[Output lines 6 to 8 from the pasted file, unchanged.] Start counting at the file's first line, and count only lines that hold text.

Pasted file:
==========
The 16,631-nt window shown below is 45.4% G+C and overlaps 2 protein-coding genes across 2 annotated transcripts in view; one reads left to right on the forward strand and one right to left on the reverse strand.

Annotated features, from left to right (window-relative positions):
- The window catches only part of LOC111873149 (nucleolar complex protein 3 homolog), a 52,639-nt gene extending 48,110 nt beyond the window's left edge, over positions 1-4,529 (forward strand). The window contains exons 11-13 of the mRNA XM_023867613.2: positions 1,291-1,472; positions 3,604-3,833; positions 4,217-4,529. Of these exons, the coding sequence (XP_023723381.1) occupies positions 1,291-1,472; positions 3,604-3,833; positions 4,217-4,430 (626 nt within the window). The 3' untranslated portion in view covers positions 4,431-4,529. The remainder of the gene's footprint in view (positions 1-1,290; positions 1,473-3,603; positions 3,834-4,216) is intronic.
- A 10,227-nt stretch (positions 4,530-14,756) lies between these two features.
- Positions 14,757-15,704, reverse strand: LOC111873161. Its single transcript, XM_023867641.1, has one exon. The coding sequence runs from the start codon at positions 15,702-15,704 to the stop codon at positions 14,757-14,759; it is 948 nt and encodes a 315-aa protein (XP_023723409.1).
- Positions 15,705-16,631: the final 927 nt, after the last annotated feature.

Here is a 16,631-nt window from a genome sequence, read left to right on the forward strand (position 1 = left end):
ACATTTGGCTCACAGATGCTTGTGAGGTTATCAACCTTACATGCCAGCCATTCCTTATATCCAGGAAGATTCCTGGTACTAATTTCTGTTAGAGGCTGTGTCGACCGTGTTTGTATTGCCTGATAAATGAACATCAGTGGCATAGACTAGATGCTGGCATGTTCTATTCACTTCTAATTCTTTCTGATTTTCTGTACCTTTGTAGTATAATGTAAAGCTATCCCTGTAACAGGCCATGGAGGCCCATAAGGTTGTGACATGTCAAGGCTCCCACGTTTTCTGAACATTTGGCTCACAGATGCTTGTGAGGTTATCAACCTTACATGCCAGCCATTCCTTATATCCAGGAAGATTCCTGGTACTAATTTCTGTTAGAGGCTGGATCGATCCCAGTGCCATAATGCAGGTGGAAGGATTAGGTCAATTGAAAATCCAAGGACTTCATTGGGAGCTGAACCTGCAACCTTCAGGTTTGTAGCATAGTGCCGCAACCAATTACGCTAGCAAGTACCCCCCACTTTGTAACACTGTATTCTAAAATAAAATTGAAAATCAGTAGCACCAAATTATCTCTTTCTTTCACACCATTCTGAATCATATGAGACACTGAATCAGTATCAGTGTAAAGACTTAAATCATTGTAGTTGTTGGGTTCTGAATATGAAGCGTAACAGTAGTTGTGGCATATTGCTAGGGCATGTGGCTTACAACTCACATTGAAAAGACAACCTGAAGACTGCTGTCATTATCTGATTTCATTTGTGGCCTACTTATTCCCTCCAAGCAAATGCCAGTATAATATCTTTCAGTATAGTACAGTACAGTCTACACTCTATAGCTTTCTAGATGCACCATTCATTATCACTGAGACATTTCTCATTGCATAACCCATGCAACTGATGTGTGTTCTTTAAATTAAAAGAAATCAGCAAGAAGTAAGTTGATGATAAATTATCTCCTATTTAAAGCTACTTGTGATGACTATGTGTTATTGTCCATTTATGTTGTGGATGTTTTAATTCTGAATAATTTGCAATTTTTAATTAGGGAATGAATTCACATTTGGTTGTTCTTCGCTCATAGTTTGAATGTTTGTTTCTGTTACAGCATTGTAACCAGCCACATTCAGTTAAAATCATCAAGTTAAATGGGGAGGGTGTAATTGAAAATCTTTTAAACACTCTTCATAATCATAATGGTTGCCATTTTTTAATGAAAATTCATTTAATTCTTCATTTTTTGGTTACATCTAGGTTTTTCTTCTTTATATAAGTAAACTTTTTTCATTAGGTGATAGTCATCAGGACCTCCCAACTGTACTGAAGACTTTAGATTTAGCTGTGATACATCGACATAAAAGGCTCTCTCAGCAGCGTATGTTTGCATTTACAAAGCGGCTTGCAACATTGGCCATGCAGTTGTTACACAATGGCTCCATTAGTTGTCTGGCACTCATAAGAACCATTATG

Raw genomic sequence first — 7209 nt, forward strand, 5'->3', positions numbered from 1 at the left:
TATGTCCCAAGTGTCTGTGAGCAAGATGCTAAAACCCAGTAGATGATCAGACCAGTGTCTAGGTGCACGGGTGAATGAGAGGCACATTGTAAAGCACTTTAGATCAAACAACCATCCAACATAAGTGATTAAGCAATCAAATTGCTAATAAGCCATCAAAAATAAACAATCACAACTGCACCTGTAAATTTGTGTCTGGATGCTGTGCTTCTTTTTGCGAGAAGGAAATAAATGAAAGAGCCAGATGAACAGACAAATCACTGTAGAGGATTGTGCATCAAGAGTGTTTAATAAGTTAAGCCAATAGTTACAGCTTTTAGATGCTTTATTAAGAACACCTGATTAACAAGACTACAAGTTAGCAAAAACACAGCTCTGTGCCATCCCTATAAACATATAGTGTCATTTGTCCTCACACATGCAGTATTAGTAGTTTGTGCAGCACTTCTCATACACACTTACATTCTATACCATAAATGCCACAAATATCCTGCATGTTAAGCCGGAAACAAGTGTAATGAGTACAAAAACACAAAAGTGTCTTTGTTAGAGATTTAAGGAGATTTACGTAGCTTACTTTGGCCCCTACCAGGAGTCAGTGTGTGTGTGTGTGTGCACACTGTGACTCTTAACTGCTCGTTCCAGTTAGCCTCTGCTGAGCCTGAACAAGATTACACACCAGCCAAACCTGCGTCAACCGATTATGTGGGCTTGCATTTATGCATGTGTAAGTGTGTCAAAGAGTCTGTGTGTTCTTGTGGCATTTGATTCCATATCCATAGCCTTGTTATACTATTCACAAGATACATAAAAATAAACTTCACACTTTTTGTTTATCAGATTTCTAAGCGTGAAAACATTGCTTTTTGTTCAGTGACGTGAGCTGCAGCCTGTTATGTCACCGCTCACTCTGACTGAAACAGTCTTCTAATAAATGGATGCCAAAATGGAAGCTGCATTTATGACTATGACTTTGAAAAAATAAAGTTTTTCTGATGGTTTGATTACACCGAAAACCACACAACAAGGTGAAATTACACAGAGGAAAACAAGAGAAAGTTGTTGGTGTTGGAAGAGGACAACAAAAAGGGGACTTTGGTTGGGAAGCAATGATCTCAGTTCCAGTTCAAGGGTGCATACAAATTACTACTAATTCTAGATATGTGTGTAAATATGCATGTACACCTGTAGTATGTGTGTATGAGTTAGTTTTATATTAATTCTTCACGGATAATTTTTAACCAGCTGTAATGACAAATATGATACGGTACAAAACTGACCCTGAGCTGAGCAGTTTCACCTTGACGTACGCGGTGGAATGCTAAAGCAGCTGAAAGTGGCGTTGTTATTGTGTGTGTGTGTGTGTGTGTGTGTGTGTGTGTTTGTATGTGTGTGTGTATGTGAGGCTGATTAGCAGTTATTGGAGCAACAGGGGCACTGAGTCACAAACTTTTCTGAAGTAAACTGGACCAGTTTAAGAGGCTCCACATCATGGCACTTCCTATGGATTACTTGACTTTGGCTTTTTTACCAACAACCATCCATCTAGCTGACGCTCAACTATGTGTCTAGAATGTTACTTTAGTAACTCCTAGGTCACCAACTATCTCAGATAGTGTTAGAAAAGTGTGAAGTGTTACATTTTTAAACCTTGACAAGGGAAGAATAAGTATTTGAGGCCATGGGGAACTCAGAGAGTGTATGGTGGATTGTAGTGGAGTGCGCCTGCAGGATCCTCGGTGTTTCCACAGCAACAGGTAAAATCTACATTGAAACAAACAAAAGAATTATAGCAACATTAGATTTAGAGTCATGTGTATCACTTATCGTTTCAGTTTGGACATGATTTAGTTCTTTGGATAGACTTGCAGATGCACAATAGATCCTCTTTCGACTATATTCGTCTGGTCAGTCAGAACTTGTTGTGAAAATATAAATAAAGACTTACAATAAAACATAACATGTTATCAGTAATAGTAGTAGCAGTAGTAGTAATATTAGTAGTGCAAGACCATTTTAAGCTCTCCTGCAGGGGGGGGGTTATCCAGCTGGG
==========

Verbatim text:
- Positions 15,705-16,631: the final 927 nt, after the last annotated feature.

Here is a 16,631-nt window from a genome sequence, read left to right on the forward strand (position 1 = left end):
ACATTTGGCTCACAGATGCTTGTGAGGTTATCAACCTTACATGCCAGCCATTCCTTATATCCAGGAAGATTCCTGGTACTAATTTCTGTTAGAGGCTGTGTCGACCGTGTTTGTATTGCCTGATAAATGAACATCAGTGGCATAGACTAGATGCTGGCATGTTCTATTCACTTCTAATTCTTTCTGATTTTCTGTACCTTTGTAGTATAATGTAAAGCTATCCCTGTAACAGGCCATGGAGGCCCATAAGGTTGTGACATGTCAAGGCTCCCACGTTTTCTGAACATTTGGCTCACAGATGCTTGTGAGGTTATCAACCTTACATGCCAGCCATTCCTTATATCCAGGAAGATTCCTGGTACTAATTTCTGTTAGAGGCTGGATCGATCCCAGTGCCATAATGCAGGTGGAAGGATTAGGTCAATTGAAAATCCAAGGACTTCATTGGGAGCTGAACCTGCAACCTTCAGGTTTGTAGCATAGTGCCGCAACCAATTACGCTAGCAAGTACCCCCCACTTTGTAACACTGTATTCTAAAATAAAATTGAAAATCAGTAGCACCAAATTATCTCTTTCTTTCACACCATTCTGAATCATATGAGACACTGAATCAGTATCAGTGTAAAGACTTAAATCATTGTAGTTGTTGGGTTCTGAATATGAAGCGTAACAGTAGTTGTGGCATATTGCTAGGGCATGTGGCTTACAACTCACATTGAAAAGACAACCTGAAGACTGCTGTCATTATCTGATTTCATTTGTGGCCTACTTATTCCCTCCAAGCAAATGCCAGTATAATATCTTTCAGTATAGTACAGTACAGTCTACACTCTATAGCTTTCTAGATGCACCATTCATTATCACTGAGACATTTCTCATTGCATAACCCATGCAACTGATGTGTGTTCTTTAAATTAAAAGAAATCAGCAAGAAGTAAGTTGATGATAAATTATCTCCTATTTAAAGCTACTTGTGATGACTATGTGTTATTGTCCATTTATGTTGTGGATGTTTTAATTCTGAATAATTTGCAATTTTTAATTAGGGAATGAATTCACATTTGGTTGTTCTTCGCTCATAGTTTGAATGTTTGTTTCTGTTACAGCATTGTAACCAGCCACATTCAGTTAAAATCATCAAGTTAAATGGGGAGGGTGTAATTGAAAATCTTTTAAACACTCTTCATAATCATAATGGTTGCCATTTTTTAATGAAAATTCATTTAATTCTTCATTTTTTGGTTACATCTAGGTTTTTCTTCTTTATATAAGTAAACTTTTTTCATTAGGTGATAGTCATCAGGACCTCCCAACTGTACTGAAGACTTTAGATTTAGCTGTGATACATCGACATAAAAGGCTCTCTCAGCAGCGTATGTTTGCATTTACAAAGCGGCTTGCAACATTGGCCATGCAGTTGTTACACAATGGCTCCATTAGTTGTCTGGCACTCATAAGAACCATTATG